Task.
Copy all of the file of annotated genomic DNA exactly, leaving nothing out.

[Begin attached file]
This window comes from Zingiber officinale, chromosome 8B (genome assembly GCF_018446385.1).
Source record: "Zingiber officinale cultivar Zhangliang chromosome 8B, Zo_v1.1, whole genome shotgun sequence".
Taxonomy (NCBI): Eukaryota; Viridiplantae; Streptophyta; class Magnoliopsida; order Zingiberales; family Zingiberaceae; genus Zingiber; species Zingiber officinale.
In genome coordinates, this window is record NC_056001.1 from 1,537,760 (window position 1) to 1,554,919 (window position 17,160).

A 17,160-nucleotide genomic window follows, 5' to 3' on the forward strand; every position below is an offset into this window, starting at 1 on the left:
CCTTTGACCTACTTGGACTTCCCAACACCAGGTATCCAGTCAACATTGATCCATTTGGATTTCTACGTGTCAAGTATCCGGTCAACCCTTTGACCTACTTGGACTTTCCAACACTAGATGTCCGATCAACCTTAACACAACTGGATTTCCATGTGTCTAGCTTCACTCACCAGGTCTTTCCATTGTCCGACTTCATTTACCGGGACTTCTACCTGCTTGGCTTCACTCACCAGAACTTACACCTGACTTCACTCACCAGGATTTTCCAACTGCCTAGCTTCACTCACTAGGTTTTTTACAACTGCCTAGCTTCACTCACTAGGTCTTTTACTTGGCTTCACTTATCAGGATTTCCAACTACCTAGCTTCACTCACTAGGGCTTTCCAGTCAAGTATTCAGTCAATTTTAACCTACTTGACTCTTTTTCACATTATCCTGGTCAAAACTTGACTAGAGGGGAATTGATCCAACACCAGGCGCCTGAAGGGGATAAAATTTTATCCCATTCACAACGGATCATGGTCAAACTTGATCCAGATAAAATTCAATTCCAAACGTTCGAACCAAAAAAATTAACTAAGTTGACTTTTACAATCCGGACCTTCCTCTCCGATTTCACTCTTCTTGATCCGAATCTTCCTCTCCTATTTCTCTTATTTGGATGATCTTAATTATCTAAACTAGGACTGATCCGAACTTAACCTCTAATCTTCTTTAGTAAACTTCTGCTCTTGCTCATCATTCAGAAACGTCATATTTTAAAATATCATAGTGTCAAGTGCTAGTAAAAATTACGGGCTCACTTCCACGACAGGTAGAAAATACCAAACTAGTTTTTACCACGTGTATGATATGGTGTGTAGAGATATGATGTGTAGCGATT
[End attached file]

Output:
This window comes from Zingiber officinale, chromosome 8B (genome assembly GCF_018446385.1).
Source record: "Zingiber officinale cultivar Zhangliang chromosome 8B, Zo_v1.1, whole genome shotgun sequence".
Taxonomy (NCBI): Eukaryota; Viridiplantae; Streptophyta; class Magnoliopsida; order Zingiberales; family Zingiberaceae; genus Zingiber; species Zingiber officinale.
In genome coordinates, this window is record NC_056001.1 from 1,537,760 (window position 1) to 1,554,919 (window position 17,160).

A 17,160-nucleotide genomic window follows, 5' to 3' on the forward strand; every position below is an offset into this window, starting at 1 on the left:
CCTTTGACCTACTTGGACTTCCCAACACCAGGTATCCAGTCAACATTGATCCATTTGGATTTCTACGTGTCAAGTATCCGGTCAACCCTTTGACCTACTTGGACTTTCCAACACTAGATGTCCGATCAACCTTAACACAACTGGATTTCCATGTGTCTAGCTTCACTCACCAGGTCTTTCCATTGTCCGACTTCATTTACCGGGACTTCTACCTGCTTGGCTTCACTCACCAGAACTTACACCTGACTTCACTCACCAGGATTTTCCAACTGCCTAGCTTCACTCACTAGGTTTTTTACAACTGCCTAGCTTCACTCACTAGGTCTTTTACTTGGCTTCACTTATCAGGATTTCCAACTACCTAGCTTCACTCACTAGGGCTTTCCAGTCAAGTATTCAGTCAATTTTAACCTACTTGACTCTTTTTCACATTATCCTGGTCAAAACTTGACTAGAGGGGAATTGATCCAACACCAGGCGCCTGAAGGGGATAAAATTTTATCCCATTCACAACGGATCATGGTCAAACTTGATCCAGATAAAATTCAATTCCAAACGTTCGAACCAAAAAAATTAACTAAGTTGACTTTTACAATCCGGACCTTCCTCTCCGATTTCACTCTTCTTGATCCGAATCTTCCTCTCCTATTTCTCTTATTTGGATGATCTTAATTATCTAAACTAGGACTGATCCGAACTTAACCTCTAATCTTCTTTAGTAAACTTCTGCTCTTGCTCATCATTCAGAAACGTCATATTTTAAAATATCATAGTGTCAAGTGCTAGTAAAAATTACGGGCTCACTTCCACGACAGGTAGAAAATACCAAACTAGTTTTTACCACGTGTATGATATGGTGTGTAGAGATATGATGTGTAGCGATT